4th Studium Generale International-Faculty of Medicine UI: “The Importance of Developing Clinical Reasoning Skills for Undergraduate and Postgraduate Medical Students”
dr. Bambang Tridjaja, SpA(K), MMPaed, Head of Pediatrician Education Program, Faculty of Medicine, University of Indonesia
Ardi Findyartini, MD, PhD, Head of Medical Education Unit, University of Indonesia
Prof. Geoffrey John McColl, Deputy Dean Faculty of Medicine, Dentistry and Health Sciences, University of Melbourne
Timor Leste (Dili DLC)
Nepal Research and Education Network (Nepal)
Kathmandu Model Hospital (Nepal)
Institute of Medicine (Nepal)
Kathmandu University (Dhulikhel Hospital)(Nepal)
The 4th studium generale international was held by Faculty of Medicine, Universitas Indonesia via video conference at Jakarta Distance Learning Center (JDLC) UI on November 21, 2014 from 01:00-03:00 am.
The session discussed about “The Importance of Developing Clinical Reasoning Skills for Undergraduate and Postgraduate Medical Students”. This two hours interactive session consists of presentations from two speakers and Q&A
Discussion focused on undergraduate and postgraduate medical curriculum point of view and based on the current evidence, importance of the role of medical teachers in ‘diagnosing’ not only the patients but also the students and residents, and also about examples and illustrations different level of clinical reasoning and practice of appropriate strategies.
Medical doctors will always face uncertainties in their clinical encounters. The capability to develop clinical decisions based on best available knowledge and evidence is then required. The best clinical decisions will always be unique for each case given different characteristics of patients, course of diseases, health settings, and the doctor itself. In order to be able to develop best clinical decisions, medical doctors need to elaborate their knowledge, clinical experience and thinking process. The whole integrated thinking process using the medical doctors’ knowledge and clinical experience is called clinical reasoning skills.
Despite the need of this complex skills, the development during undergraduate and postgraduate medical training is challenging. Its complexity requires careful building blocks of contextual biomedical and clinical knowledge and ability to apply the relevant knowledge in diagnosing and managing clinical cases. The development of clinical reasoning skills of undergraduate and postgraduate medical students through their professional career is a long winding road. The ability to apply appropriate strategies to certain cases and the flexibility to select either deliberate conscious or fast–‐unconscious strategies are crucial. Earlier stage of training should address the contextual knowledge to lay basics of clinical reasoning process, whereas further stages require opportunities for students and residents to experience the real clinical case management.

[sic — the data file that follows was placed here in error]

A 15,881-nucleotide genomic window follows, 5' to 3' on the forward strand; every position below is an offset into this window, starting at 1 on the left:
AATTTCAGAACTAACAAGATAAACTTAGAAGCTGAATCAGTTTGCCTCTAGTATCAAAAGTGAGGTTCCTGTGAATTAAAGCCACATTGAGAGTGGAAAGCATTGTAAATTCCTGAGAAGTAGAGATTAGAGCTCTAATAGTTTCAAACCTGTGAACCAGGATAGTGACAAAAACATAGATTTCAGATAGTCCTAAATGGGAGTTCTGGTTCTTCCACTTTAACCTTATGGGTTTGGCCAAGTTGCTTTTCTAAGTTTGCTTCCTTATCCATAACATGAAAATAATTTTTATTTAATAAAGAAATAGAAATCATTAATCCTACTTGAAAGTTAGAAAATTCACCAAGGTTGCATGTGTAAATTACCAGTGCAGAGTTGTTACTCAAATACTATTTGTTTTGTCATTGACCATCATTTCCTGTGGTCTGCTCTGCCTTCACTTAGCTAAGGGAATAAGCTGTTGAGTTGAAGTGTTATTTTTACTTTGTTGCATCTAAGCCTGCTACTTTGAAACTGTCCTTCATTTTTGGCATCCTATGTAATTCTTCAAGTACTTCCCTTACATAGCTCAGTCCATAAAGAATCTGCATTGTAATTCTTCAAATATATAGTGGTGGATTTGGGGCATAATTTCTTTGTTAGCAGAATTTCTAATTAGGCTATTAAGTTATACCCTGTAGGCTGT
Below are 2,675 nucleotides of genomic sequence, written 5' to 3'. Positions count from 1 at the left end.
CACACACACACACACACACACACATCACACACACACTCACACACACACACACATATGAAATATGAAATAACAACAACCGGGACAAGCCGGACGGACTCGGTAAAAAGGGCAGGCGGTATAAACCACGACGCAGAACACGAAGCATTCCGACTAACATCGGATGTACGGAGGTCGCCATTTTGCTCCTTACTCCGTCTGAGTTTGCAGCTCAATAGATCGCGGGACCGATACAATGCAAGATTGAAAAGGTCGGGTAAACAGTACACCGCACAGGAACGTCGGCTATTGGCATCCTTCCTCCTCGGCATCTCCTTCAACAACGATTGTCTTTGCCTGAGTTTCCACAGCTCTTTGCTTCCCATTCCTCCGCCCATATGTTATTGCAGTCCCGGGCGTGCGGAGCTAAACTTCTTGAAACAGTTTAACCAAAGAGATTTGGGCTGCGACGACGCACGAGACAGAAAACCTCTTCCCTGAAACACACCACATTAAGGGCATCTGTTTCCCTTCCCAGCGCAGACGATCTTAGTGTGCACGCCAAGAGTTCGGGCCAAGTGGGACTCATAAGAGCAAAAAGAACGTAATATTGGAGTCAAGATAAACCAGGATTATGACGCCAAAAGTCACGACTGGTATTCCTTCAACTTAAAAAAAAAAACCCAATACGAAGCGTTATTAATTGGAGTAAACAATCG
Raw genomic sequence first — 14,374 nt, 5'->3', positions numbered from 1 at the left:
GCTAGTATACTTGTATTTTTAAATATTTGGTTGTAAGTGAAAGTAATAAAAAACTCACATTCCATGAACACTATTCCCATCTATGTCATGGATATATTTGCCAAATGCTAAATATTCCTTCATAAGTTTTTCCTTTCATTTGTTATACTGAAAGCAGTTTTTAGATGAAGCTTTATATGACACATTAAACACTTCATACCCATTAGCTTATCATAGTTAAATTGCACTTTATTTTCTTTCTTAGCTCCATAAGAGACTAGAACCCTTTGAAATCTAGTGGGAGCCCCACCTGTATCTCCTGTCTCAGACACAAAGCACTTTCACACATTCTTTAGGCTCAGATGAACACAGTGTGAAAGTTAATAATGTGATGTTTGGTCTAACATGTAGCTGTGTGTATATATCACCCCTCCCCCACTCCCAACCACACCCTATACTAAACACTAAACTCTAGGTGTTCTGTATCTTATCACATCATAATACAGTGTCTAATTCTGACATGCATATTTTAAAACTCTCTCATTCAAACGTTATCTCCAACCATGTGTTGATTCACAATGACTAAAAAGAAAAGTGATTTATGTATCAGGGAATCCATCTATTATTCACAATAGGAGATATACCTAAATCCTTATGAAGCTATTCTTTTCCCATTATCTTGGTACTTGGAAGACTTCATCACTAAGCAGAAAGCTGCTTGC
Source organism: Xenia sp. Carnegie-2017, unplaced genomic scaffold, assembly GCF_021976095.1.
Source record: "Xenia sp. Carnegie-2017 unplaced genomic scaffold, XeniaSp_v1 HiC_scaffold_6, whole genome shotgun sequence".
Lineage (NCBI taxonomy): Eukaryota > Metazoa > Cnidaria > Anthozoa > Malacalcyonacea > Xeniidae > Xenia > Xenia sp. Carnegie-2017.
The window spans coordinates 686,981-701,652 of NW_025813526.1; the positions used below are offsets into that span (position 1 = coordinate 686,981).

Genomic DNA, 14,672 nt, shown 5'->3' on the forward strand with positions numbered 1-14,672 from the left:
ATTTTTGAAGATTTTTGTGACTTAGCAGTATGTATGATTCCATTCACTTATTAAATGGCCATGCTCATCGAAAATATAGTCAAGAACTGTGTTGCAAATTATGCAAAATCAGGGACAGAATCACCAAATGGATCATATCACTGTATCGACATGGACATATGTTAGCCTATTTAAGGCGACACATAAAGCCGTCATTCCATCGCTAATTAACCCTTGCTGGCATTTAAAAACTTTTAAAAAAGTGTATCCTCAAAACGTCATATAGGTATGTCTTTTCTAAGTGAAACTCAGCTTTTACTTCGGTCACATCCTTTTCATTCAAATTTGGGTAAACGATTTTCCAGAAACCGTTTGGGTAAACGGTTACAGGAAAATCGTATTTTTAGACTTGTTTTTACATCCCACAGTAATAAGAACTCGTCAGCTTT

The role of medical teachers in developing clinical reasoning skills is critical. Most of the time the teachers are not necessarily aware of their role in developing students’ and residents’ clinical reasoning skills. Discussions of basic knowledge cannot be separated from the aim of explaining clinical phenomena and vice versa. Also, each occasion which allows students or residents to diagnose or decide on treatment of patients is best used by medical teachers, especially clinical teachers, to explore their clinical reasoning development and provide constructive feedback.
Once the presentation is complete, the session continued with question and answer to both speaker, so it could help participants to know more about materials.